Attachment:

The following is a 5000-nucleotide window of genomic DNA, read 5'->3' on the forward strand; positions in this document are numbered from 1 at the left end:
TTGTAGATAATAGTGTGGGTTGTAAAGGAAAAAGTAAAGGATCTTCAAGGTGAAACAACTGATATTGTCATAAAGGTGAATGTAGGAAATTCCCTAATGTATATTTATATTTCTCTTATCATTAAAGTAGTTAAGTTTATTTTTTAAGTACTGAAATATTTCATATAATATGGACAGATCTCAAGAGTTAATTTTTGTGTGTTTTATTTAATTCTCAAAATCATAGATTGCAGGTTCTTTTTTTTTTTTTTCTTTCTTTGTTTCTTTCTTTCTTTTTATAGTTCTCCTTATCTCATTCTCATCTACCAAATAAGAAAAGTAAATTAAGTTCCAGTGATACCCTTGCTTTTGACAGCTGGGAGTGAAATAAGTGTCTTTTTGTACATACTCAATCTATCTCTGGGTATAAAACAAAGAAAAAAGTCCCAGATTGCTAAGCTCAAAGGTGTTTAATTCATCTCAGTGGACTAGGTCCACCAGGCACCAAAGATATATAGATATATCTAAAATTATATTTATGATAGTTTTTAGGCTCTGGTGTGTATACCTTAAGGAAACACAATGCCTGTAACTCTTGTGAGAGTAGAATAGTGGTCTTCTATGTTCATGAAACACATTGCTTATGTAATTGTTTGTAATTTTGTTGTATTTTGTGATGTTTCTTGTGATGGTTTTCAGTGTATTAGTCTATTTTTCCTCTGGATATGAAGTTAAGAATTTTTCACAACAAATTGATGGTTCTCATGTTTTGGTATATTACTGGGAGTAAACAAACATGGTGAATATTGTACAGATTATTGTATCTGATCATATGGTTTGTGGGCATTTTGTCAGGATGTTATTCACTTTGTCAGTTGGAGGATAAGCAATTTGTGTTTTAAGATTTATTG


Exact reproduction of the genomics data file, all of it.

The following is a 5000-nucleotide window of genomic DNA, read 5'->3' on the forward strand; positions in this document are numbered from 1 at the left end:
TTGTAGATAATAGTGTGGGTTGTAAAGGAAAAAGTAAAGGATCTTCAAGGTGAAACAACTGATATTGTCATAAAGGTGAATGTAGGAAATTCCCTAATGTATATTTATATTTCTCTTATCATTAAAGTAGTTAAGTTTATTTTTTAAGTACTGAAATATTTCATATAATATGGACAGATCTCAAGAGTTAATTTTTGTGTGTTTTATTTAATTCTCAAAATCATAGATTGCAGGTTCTTTTTTTTTTTTTTCTTTCTTTGTTTCTTTCTTTCTTTTTATAGTTCTCCTTATCTCATTCTCATCTACCAAATAAGAAAAGTAAATTAAGTTCCAGTGATACCCTTGCTTTTGACAGCTGGGAGTGAAATAAGTGTCTTTTTGTACATACTCAATCTATCTCTGGGTATAAAACAAAGAAAAAAGTCCCAGATTGCTAAGCTCAAAGGTGTTTAATTCATCTCAGTGGACTAGGTCCACCAGGCACCAAAGATATATAGATATATCTAAAATTATATTTATGATAGTTTTTAGGCTCTGGTGTGTATACCTTAAGGAAACACAATGCCTGTAACTCTTGTGAGAGTAGAATAGTGGTCTTCTATGTTCATGAAACACATTGCTTATGTAATTGTTTGTAATTTTGTTGTATTTTGTGATGTTTCTTGTGATGGTTTTCAGTGTATTAGTCTATTTTTCCTCTGGATATGAAGTTAAGAATTTTTCACAACAAATTGATGGTTCTCATGTTTTGGTATATTACTGGGAGTAAACAAACATGGTGAATATTGTACAGATTATTGTATCTGATCATATGGTTTGTGGGCATTTTGTCAGGATGTTATTCACTTTGTCAGTTGGAGGATAAGCAATTTGTGTTTTAAGATTTATTG